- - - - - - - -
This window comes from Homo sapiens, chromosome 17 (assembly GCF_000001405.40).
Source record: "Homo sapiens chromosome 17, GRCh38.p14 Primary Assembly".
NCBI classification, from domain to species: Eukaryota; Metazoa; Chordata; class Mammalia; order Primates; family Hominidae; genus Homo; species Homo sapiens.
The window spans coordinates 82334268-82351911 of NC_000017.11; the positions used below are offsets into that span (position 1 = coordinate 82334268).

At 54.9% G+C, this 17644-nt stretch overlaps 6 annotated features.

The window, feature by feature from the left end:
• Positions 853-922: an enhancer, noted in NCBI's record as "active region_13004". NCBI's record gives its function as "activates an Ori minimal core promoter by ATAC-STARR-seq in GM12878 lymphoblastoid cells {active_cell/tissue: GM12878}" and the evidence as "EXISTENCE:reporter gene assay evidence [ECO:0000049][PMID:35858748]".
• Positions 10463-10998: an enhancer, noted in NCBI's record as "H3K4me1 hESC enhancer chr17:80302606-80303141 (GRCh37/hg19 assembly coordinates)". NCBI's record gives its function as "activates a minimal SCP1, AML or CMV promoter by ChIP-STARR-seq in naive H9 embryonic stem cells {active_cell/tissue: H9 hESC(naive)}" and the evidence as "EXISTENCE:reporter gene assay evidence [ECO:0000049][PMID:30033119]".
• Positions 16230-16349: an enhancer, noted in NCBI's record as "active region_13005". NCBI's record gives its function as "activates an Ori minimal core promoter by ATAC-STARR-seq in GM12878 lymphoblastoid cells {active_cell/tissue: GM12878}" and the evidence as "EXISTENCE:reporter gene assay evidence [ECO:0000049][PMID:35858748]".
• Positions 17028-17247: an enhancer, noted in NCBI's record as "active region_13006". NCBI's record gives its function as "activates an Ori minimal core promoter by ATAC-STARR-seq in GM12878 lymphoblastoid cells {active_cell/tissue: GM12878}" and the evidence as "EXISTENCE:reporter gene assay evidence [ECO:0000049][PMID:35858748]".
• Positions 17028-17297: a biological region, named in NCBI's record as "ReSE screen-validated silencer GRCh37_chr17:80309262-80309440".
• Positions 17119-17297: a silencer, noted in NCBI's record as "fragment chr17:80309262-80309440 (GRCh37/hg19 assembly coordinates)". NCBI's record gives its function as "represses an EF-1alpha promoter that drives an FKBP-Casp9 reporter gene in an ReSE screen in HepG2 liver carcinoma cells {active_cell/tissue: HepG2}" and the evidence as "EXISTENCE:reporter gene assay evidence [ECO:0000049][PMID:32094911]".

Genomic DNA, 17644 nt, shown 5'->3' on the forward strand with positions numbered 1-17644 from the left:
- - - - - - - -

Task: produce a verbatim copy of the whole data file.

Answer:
This window comes from Homo sapiens, chromosome 17 (assembly GCF_000001405.40).
Source record: "Homo sapiens chromosome 17, GRCh38.p14 Primary Assembly".
NCBI classification, from domain to species: Eukaryota; Metazoa; Chordata; class Mammalia; order Primates; family Hominidae; genus Homo; species Homo sapiens.
The window spans coordinates 82334268-82351911 of NC_000017.11; the positions used below are offsets into that span (position 1 = coordinate 82334268).

At 54.9% G+C, this 17644-nt stretch overlaps 6 annotated features.

The window, feature by feature from the left end:
• Positions 853-922: an enhancer, noted in NCBI's record as "active region_13004". NCBI's record gives its function as "activates an Ori minimal core promoter by ATAC-STARR-seq in GM12878 lymphoblastoid cells {active_cell/tissue: GM12878}" and the evidence as "EXISTENCE:reporter gene assay evidence [ECO:0000049][PMID:35858748]".
• Positions 10463-10998: an enhancer, noted in NCBI's record as "H3K4me1 hESC enhancer chr17:80302606-80303141 (GRCh37/hg19 assembly coordinates)". NCBI's record gives its function as "activates a minimal SCP1, AML or CMV promoter by ChIP-STARR-seq in naive H9 embryonic stem cells {active_cell/tissue: H9 hESC(naive)}" and the evidence as "EXISTENCE:reporter gene assay evidence [ECO:0000049][PMID:30033119]".
• Positions 16230-16349: an enhancer, noted in NCBI's record as "active region_13005". NCBI's record gives its function as "activates an Ori minimal core promoter by ATAC-STARR-seq in GM12878 lymphoblastoid cells {active_cell/tissue: GM12878}" and the evidence as "EXISTENCE:reporter gene assay evidence [ECO:0000049][PMID:35858748]".
• Positions 17028-17247: an enhancer, noted in NCBI's record as "active region_13006". NCBI's record gives its function as "activates an Ori minimal core promoter by ATAC-STARR-seq in GM12878 lymphoblastoid cells {active_cell/tissue: GM12878}" and the evidence as "EXISTENCE:reporter gene assay evidence [ECO:0000049][PMID:35858748]".
• Positions 17028-17297: a biological region, named in NCBI's record as "ReSE screen-validated silencer GRCh37_chr17:80309262-80309440".
• Positions 17119-17297: a silencer, noted in NCBI's record as "fragment chr17:80309262-80309440 (GRCh37/hg19 assembly coordinates)". NCBI's record gives its function as "represses an EF-1alpha promoter that drives an FKBP-Casp9 reporter gene in an ReSE screen in HepG2 liver carcinoma cells {active_cell/tissue: HepG2}" and the evidence as "EXISTENCE:reporter gene assay evidence [ECO:0000049][PMID:32094911]".

Genomic DNA, 17644 nt, shown 5'->3' on the forward strand with positions numbered 1-17644 from the left: